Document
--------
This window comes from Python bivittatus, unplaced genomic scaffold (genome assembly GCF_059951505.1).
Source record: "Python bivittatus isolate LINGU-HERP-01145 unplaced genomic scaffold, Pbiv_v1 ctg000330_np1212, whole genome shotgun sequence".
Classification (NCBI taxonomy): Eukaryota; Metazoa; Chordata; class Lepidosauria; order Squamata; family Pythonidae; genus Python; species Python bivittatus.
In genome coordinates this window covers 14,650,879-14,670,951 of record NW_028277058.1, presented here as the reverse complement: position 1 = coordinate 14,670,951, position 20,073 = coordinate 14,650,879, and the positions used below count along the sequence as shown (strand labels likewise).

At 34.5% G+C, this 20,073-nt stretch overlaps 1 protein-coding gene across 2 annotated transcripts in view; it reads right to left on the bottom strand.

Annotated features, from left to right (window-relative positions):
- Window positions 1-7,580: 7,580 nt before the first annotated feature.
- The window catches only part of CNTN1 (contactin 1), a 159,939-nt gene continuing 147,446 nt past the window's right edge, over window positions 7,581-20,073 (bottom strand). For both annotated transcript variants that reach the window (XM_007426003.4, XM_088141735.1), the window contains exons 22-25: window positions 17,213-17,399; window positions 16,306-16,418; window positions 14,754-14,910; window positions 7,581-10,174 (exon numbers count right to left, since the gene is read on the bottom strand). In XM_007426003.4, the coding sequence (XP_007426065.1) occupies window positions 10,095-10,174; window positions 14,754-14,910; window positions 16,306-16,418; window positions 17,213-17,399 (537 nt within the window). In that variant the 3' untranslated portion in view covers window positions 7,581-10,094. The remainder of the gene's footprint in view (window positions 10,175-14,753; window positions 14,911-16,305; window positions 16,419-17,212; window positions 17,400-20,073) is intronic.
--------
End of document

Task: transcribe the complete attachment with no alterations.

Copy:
This window comes from Python bivittatus, unplaced genomic scaffold (genome assembly GCF_059951505.1).
Source record: "Python bivittatus isolate LINGU-HERP-01145 unplaced genomic scaffold, Pbiv_v1 ctg000330_np1212, whole genome shotgun sequence".
Classification (NCBI taxonomy): Eukaryota; Metazoa; Chordata; class Lepidosauria; order Squamata; family Pythonidae; genus Python; species Python bivittatus.
In genome coordinates this window covers 14,650,879-14,670,951 of record NW_028277058.1, presented here as the reverse complement: position 1 = coordinate 14,670,951, position 20,073 = coordinate 14,650,879, and the positions used below count along the sequence as shown (strand labels likewise).

At 34.5% G+C, this 20,073-nt stretch overlaps 1 protein-coding gene across 2 annotated transcripts in view; it reads right to left on the bottom strand.

Annotated features, from left to right (window-relative positions):
- Window positions 1-7,580: 7,580 nt before the first annotated feature.
- The window catches only part of CNTN1 (contactin 1), a 159,939-nt gene continuing 147,446 nt past the window's right edge, over window positions 7,581-20,073 (bottom strand). For both annotated transcript variants that reach the window (XM_007426003.4, XM_088141735.1), the window contains exons 22-25: window positions 17,213-17,399; window positions 16,306-16,418; window positions 14,754-14,910; window positions 7,581-10,174 (exon numbers count right to left, since the gene is read on the bottom strand). In XM_007426003.4, the coding sequence (XP_007426065.1) occupies window positions 10,095-10,174; window positions 14,754-14,910; window positions 16,306-16,418; window positions 17,213-17,399 (537 nt within the window). In that variant the 3' untranslated portion in view covers window positions 7,581-10,094. The remainder of the gene's footprint in view (window positions 10,175-14,753; window positions 14,911-16,305; window positions 16,419-17,212; window positions 17,400-20,073) is intronic.